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中国从古代开始，就逐渐形成了严格受“三纲五常”（ 三纲五常： “三纲”即“君为臣纲”、“父为子纲”、“夫为妻纲”；“五常”
//In the first in a series of posts on Internet Privacy in China, CGCS visiting scholar Jinghong Xu examines a recent 12-article Decision on Strengthening Online Information Protection adopted by Chinese lawmakers. Having the same legal weight as law, the Standing Committee of the National People’s Congress approved the Decision December 28th 2012. Regarded as an important milestone in Chinese media law and the regulation of Internet privacy, the main purpose of the Decision was to enhance the protection of personal information online and safeguard public interests.
It is generally acknowledged that there is an absence of what the West would describe as the “right to privacy” in traditional Chinese society and culture. This does not mean, however, that the Chinese have no concept of a right to privacy at all. If we trace Chinese history in detail, we actually find that to some extent, the Chinese people do care about the right to privacy, but operate with a different understanding and definition than that of “Western” privacy.
From ancient times, the personal lifestyle of the Chinese people has formed gradually under the restrictions of “the Three Cardinal Guides and the Five Constant Virtues” as specified in the feudal ethical code. The ‘Three Cardinal Guides’ refers a scenario in which a ruler guides their subject, father guides his son and husband guides his wife. Conversely, the Five Constant Virtues refer to benevolence, righteousness, propriety, knowledge and sincerity. Thus, the Chinese people functioned in a society with a very strict social hierarchy which accounted little for individual autonomy and privacy.
Zhiping Liang (1997) once said, “In ancient Chinese society, we could not find a similar distinction between the public law and private law as in ancient Rome, but could only find the Single Standard “Li”, which governed almost everything and linked the family and the country.” Li’s key component is a combination of the above mentioned “Three Cardinal Guides and the Five Constant Virtues”.
Kuo-Shu Yang (1995) pointed out, “Chinese familism constitutes the core of familistic orientation. In Chinese society, it is the family, rather than the individual, that is the basic structural and functional unit”. The Chinese concept of “public” and “private” is more about the relationship between the “public” and the “family”, and not so much between “public” and the “individual”. Thus, as far as traditional Chinese understanding goes, the privacy of an individual is inferior to the privacy of the whole family, the latter being a special kind of “group privacy or collective privacy” for the family unit as a whole.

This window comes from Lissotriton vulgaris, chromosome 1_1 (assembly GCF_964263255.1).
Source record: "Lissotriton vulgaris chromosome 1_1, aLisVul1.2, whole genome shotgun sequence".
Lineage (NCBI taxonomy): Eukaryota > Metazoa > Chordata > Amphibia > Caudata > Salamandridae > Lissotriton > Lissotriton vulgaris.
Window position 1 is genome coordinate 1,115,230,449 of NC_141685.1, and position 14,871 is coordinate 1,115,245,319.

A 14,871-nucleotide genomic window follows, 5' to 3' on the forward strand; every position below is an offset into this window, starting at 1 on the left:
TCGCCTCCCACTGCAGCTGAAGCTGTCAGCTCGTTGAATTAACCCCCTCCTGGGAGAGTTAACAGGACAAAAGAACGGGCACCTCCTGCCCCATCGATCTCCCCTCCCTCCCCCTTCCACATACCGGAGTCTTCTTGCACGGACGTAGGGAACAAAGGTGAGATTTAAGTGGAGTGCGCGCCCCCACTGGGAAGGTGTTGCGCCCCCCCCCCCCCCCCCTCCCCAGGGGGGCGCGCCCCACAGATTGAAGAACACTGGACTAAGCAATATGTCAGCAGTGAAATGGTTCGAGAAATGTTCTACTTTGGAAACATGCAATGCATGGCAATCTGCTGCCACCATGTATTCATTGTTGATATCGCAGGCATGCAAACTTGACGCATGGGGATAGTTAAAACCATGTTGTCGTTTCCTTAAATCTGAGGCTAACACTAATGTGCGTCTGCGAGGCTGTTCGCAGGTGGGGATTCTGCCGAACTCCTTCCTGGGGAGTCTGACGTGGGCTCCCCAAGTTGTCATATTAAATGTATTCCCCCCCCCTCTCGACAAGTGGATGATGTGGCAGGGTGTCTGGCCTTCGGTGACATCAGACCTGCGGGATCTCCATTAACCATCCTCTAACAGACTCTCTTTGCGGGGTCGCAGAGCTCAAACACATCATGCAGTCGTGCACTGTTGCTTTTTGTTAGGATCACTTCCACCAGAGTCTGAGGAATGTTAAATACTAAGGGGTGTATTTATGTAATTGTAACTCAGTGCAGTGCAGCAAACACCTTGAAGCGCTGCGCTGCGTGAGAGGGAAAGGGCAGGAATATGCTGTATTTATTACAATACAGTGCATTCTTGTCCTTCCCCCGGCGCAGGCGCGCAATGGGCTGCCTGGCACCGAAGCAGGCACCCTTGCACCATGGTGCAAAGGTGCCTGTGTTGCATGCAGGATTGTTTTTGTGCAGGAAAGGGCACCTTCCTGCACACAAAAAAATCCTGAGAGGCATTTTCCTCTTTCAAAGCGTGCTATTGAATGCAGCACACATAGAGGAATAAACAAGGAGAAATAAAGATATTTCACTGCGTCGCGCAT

Daokuan He (1996) further expanded on the concept of “family privacy” by advocating that the concept of such a “collective family privacy” is the key to understanding traditional Chinese culture. Paying more attention to “group privacy” than “individual privacy” is the main characteristic of the Chinese concept of privacy.
Historically, the Chinese have regarded privacy as something “shameful” or “embarrassing”, which may have involved safeguarding secrets around actions and information considered indecent (such as rape, molestation, and so on). Thus we may say that there was a lack of positive connotation for privacy in traditional Chinese society at all, even long after the founding of the current People’s Republic of China in 1949.
Under a Planned Economy System after the founding of the PRC, the Chines government arranged an individual citizen’s “private” life comprehensively and in great detail; from finding a job to getting married or getting divorced, etc., which seemingly diminished the need for privacy among the people. According to Xinbao Zhang (2004), there were no academic or research articles on privacy in mainland China before 1987 and the provisions of law never addressed the concept of privacy before 1988.